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More and more governments and international actors are promoting the introduction and creation of specialized entities to fight corruption. The question then becomes: what makes an effective anti-corruption authority? The aim of this review is to analyze the effectiveness of the Federal Ethics Anti-corruption Commission (FEACC) of Ethiopia based on questionnaires and in-depth interviews conducted with the FEACC‘s leadership and staff and other pertinent parties. The effectiveness of the FEACC is assessed using internal and external factors that affect its functions. The results of the study show that the FEACC has made notable progress since its establishment in 2001. In particular, it has carried out several important initiatives aimed at enhancing the Commission‘s effectiveness in the fight against corruption and has undergone a massive reengineering program to establish itself as an independent anti-corruption agency, which is the first of its kind in the country‘s history. In addition, high-level government commitment has resulted in consistent budgetary support. However, despite positive developments and achievements, the Commission is under-staffed and suffers from a lack of resources needed to carry out its mandate. Currently, human capacity and resource constraints are the most serious challenges facing the Commission. Furthermore, the relationship between the FEACC and civil society organizations is limited, and the FEACC needs to make increased efforts to garner greater public support and trust as the public‘s confidence in the Commission is not very high. Nevertheless, it is clear that the FEACC has made notable strides in improving the effectiveness of its operations and has the potential to become an effective anti-corruption authority. Yet in order to be fully effective, it is essential that the Commission enhance its staff capabilities related to its main anti-corruption functions.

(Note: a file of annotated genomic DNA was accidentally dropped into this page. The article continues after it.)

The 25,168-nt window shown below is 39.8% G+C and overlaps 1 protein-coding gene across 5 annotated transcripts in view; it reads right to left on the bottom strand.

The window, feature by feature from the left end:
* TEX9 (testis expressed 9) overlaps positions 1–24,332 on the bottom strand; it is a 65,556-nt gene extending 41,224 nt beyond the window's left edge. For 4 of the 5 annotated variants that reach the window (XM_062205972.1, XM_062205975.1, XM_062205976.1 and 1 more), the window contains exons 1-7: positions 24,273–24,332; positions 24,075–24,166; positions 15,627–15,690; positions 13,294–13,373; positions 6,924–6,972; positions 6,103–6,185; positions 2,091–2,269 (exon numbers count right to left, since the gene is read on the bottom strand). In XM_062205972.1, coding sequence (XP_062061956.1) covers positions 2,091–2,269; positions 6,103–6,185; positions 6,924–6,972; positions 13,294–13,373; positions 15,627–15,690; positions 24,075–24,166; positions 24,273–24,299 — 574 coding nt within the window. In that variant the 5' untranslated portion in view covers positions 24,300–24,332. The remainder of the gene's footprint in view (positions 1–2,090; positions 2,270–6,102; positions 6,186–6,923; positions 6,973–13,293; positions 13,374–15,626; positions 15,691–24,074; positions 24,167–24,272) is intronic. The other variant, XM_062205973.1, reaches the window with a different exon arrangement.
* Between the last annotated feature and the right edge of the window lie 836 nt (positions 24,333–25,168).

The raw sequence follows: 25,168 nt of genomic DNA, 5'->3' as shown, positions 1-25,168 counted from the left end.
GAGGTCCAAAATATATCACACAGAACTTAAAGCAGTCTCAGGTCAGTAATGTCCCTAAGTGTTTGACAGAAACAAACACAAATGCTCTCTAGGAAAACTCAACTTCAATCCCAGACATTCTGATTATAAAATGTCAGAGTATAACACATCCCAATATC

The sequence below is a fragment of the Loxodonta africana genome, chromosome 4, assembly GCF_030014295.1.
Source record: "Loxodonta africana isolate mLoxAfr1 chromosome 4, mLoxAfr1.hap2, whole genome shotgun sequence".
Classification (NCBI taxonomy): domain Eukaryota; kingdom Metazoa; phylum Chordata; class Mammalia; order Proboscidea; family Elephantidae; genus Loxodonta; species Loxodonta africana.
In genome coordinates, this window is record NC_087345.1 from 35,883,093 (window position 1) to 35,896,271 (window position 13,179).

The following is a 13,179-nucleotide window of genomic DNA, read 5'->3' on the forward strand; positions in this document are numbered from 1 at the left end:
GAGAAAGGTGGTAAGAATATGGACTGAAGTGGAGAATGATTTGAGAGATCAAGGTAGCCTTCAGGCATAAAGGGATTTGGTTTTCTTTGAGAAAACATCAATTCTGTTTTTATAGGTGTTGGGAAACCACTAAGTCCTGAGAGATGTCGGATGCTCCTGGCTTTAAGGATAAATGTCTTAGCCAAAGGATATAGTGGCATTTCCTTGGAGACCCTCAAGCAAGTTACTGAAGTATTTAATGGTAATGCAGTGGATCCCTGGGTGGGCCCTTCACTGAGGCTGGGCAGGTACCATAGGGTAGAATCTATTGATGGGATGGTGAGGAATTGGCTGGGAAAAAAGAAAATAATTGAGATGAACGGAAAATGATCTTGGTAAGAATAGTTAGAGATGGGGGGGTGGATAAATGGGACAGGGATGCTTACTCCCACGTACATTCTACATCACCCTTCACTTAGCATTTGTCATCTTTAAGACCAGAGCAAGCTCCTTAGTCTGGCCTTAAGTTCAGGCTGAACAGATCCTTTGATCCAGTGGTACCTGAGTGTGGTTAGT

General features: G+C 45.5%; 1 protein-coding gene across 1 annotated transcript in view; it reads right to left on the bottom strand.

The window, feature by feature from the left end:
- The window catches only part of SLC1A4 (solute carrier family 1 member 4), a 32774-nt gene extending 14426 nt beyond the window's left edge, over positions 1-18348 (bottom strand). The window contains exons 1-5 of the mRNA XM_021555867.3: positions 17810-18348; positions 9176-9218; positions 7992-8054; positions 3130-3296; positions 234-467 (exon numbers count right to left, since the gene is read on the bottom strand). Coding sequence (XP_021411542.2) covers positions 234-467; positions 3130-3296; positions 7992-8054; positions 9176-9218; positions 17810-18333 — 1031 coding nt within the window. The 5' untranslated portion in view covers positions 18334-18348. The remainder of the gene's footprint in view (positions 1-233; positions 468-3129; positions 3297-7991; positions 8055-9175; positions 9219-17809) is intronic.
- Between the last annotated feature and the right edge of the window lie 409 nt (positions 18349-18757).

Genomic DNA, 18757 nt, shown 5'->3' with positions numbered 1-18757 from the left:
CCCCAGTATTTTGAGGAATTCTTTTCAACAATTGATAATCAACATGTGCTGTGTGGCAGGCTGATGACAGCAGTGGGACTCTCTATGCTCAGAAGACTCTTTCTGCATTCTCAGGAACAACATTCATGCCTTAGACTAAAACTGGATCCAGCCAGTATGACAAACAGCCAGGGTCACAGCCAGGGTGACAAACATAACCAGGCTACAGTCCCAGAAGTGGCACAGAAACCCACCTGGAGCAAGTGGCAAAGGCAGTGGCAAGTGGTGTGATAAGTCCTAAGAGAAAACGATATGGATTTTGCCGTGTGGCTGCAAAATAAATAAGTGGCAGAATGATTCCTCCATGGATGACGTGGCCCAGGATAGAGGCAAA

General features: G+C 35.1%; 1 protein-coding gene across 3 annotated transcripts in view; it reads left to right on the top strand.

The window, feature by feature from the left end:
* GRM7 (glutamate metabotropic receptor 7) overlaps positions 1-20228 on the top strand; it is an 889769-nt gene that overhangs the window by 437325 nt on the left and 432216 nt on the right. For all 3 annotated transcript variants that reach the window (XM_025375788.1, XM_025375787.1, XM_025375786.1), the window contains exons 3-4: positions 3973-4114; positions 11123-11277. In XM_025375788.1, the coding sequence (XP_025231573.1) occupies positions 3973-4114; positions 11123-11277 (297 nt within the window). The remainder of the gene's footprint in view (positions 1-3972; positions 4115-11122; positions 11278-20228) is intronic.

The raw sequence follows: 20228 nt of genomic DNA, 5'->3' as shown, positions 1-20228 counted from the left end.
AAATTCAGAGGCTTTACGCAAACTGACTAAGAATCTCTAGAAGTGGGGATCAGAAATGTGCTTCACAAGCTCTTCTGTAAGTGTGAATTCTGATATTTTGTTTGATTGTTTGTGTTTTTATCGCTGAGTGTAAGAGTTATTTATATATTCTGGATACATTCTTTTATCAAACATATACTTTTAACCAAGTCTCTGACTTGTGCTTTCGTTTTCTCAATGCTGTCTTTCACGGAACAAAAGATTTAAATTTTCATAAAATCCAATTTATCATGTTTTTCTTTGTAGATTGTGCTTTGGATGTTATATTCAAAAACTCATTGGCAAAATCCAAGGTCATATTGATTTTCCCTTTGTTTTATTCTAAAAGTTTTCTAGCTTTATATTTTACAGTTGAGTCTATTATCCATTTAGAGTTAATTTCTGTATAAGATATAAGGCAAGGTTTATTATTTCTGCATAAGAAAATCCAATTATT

What are the main functions and operations of your agency?
QUESTION #11 FROM OUR SURVEYS
- A review of the literature on ACAs indicates that there is no standard approach or model when it comes to the establishment of an ACA and the definition of its mandate.
- Some ACAs have been created from scratch, while others have built on existing ombudsman offices, special units within police departments, or justice departments.
- The ACAs included in this initiative are no different. The majority of ACAs have some preventive and investigating functions, but prosecution is carried out by less than half.
Apr 09, 2015
The Directorate on Corruption and Economic Crime (DCEC) was established in September 1994 under the Corruption and Economic Crime Act Model and staffed by the former members of the Hong Kong agency and local personnel. The Directorate is an... Read More
OF COUNTRIES HAVE FREEDOM OF INFORMATION LAWS
FROM OUR COUNTRY CROSS-ANALYSIS
The existence of anti-corruption laws is the first step in addressing corruption and creating an enabling environment for ACAs to operate effectively. Anti-corruption laws and regulations such as freedom of information, conflict of interest legislation, whistle-blower protection and financial disclosure, can facilitate the investigative and prosecution functions of ACAs.
For this reason, many countries have introduced this type of laws, as the data collected highlights. This may appear encouraging for the seemingly widespread existence of a comprehensive legal system in support of ACAs activities. It is however important to stress that the data presented capture the existence of the laws (“de jure” system) and not whether the laws are implemented (“de facto”).